She says that prices have leapt significantly even since Berlin’s European Film Market in February and the American Film Market last November. “I had a chance to buy a movie in Berlin for $300,000, and here (in Cannes), with first footage presented, it was sold for $450,000.”

The market remains driven by theatrical results, she says, with TV “very picky,” homevideo “dying” and VOD “very small.”

Indeed, questions about changing distribution models and consolidation in the marketplace dogged bizzers on the Croisette.

VOD isn’t offsetting DVD’s decline, though it is becoming significant. In France, for example, for distributors, VOD reps about 20% of combined DVD, VOD and Blu-ray profits, Uzan says.

Sellers are more aggressive about peddling their pics to Canada and the U.K., because Lovefilm and Netflix are strong in those territories, says Alliance Films’ Robert Walak. Sellers also noted that Harvey Weinstein’s multi-platform label, Radius-TWC, was a notable presence on the Croisette, although deals weren’t announced during the market.

Beside the rocky home entertainment scene, the possible sale of Alliance to eOne caused much agita.

EOne distributes films in the U.S., Canada, the U.K. and Benelux (Belgium, Netherlands and Luxembourg), while Alliance, a fellow Canadian-owned multi-territory distributor, has distrib ops in Canada, the U.K. (Momentum) and Spain (Aurum).

By buying Alliance, eOne would take an energetic direct rival off the market, and allow it acquire Alliance’s considerable library — making itself a more attractive buy if its owners ever wanted to put it onto the market.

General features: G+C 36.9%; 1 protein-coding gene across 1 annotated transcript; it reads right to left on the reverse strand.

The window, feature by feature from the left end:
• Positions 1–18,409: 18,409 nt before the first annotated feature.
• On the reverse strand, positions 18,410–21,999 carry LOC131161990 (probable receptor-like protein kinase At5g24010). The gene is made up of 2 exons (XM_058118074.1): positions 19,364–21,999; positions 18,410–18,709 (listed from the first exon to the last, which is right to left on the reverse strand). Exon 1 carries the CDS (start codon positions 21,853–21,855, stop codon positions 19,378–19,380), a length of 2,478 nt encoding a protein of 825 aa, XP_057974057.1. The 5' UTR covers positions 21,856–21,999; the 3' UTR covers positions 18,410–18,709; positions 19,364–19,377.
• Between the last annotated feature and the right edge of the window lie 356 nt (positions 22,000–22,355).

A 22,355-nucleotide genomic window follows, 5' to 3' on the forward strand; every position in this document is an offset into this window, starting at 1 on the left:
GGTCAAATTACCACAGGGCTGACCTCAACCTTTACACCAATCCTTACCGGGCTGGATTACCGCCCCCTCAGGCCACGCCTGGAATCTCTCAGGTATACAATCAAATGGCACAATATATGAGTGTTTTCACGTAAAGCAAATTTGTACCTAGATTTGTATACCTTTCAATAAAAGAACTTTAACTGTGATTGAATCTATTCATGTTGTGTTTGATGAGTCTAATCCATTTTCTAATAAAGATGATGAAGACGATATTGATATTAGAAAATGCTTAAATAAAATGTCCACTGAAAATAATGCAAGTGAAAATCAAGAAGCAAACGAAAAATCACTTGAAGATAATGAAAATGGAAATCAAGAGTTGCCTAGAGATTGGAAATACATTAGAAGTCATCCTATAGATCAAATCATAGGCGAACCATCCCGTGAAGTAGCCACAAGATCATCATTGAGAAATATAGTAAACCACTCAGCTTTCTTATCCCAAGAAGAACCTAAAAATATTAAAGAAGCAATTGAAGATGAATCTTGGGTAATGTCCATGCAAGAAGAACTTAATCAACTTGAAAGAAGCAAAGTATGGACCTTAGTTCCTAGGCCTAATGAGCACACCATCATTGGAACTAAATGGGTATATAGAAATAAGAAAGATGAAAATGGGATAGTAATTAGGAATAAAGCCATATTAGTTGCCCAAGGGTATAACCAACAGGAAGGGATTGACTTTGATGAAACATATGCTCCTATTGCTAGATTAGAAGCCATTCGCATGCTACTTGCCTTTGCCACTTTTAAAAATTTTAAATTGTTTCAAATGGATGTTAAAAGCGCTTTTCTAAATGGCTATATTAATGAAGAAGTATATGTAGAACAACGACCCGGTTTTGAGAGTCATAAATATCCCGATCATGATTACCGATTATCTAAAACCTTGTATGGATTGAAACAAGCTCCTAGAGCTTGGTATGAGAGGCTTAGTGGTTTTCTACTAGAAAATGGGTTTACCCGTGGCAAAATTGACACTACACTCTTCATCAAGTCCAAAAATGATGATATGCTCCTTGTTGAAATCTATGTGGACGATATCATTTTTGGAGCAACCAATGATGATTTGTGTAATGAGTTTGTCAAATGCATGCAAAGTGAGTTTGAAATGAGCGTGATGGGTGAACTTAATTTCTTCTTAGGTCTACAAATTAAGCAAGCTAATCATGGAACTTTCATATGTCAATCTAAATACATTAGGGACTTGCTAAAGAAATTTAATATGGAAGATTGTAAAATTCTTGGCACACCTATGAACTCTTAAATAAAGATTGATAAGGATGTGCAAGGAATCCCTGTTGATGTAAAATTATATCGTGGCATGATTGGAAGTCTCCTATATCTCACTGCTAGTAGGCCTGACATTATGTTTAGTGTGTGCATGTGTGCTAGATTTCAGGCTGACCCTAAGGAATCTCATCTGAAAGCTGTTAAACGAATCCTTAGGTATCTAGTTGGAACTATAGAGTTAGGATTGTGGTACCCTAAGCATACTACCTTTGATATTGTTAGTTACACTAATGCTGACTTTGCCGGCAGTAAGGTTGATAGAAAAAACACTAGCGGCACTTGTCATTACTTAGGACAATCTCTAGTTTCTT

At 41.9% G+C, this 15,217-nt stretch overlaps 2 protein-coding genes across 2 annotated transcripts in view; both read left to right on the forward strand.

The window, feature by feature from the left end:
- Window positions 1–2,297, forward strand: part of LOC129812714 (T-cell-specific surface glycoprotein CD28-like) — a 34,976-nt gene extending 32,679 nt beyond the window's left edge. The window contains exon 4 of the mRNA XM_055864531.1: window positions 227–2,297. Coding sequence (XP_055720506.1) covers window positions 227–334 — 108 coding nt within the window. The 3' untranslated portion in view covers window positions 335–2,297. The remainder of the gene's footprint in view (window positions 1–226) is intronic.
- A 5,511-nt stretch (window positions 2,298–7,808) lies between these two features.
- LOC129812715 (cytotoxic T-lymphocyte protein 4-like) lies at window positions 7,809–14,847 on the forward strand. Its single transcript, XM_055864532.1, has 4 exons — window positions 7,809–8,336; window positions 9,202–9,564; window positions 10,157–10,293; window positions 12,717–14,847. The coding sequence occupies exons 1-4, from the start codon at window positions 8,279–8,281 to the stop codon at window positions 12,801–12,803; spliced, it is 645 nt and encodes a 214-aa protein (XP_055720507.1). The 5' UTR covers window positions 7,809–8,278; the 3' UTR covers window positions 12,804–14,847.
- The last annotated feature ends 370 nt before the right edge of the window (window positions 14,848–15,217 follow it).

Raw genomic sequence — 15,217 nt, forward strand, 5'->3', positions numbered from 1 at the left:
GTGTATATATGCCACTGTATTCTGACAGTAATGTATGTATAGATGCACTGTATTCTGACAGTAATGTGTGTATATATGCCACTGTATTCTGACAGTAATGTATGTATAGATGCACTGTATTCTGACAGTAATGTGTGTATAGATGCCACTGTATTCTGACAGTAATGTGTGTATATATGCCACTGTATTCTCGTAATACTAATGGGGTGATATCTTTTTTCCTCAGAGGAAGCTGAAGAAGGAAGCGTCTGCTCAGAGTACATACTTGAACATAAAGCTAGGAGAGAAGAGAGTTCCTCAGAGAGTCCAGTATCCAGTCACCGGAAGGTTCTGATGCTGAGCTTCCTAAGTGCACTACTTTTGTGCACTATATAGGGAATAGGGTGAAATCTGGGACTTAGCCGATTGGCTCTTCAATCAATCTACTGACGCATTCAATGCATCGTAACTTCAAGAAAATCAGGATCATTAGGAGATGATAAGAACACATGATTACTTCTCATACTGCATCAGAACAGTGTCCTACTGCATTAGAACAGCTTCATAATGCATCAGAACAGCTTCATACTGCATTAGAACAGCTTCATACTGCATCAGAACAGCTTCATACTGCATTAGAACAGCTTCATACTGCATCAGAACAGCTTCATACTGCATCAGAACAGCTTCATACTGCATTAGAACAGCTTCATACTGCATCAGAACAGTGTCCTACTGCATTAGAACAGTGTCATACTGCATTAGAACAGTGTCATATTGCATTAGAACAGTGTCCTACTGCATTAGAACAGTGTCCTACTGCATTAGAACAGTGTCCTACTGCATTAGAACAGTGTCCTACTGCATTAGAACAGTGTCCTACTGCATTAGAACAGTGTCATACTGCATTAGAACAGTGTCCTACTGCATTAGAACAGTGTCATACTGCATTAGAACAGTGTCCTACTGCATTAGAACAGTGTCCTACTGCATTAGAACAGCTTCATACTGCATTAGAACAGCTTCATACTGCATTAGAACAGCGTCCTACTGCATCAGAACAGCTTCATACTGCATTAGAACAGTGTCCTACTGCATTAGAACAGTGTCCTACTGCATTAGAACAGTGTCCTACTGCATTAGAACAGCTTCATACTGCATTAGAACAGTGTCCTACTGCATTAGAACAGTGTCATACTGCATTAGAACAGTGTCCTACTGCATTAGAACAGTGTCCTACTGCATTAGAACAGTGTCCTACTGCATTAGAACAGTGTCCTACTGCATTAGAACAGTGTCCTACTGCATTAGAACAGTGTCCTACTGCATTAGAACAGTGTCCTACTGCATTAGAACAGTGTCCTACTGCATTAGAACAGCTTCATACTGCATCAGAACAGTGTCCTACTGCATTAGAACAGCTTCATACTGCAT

The Cannes buffet also included new equity in the market, as several film funds made splashy debuts. Chinese producer Bruno Wu talked up his $1.27 billion Chinawood film and media hub, and Julian Giraldo, head of Colombia’s RCN Cine, announced he was launching a $100 million private equity fund.

“There is a lot of equity floating around in the business, which is great for the medium-sized movies,” says Patrick Wachsberger of Lionsgate/Summit, which was shopping some of Cannes most buzzed titles, “Catching Fire,” the latest “Hunger Games” installment, and “Dirty Dancing 2.”

All of the money and product gives some market mavens pause.

“The launch of new sales agents isn’t an automatic sign of a healthier market, but rather of a certain void in the sales sector,” says Wild Bunch’s Vincent Maraval. “Many sales agents had shuttered or downsized, while production levels remain high.”

Yet with any market, the menu usually includes more optimists than pessimists.

“There’s more business being done than before,” says Sony Classics Barker. “But people are being more careful.”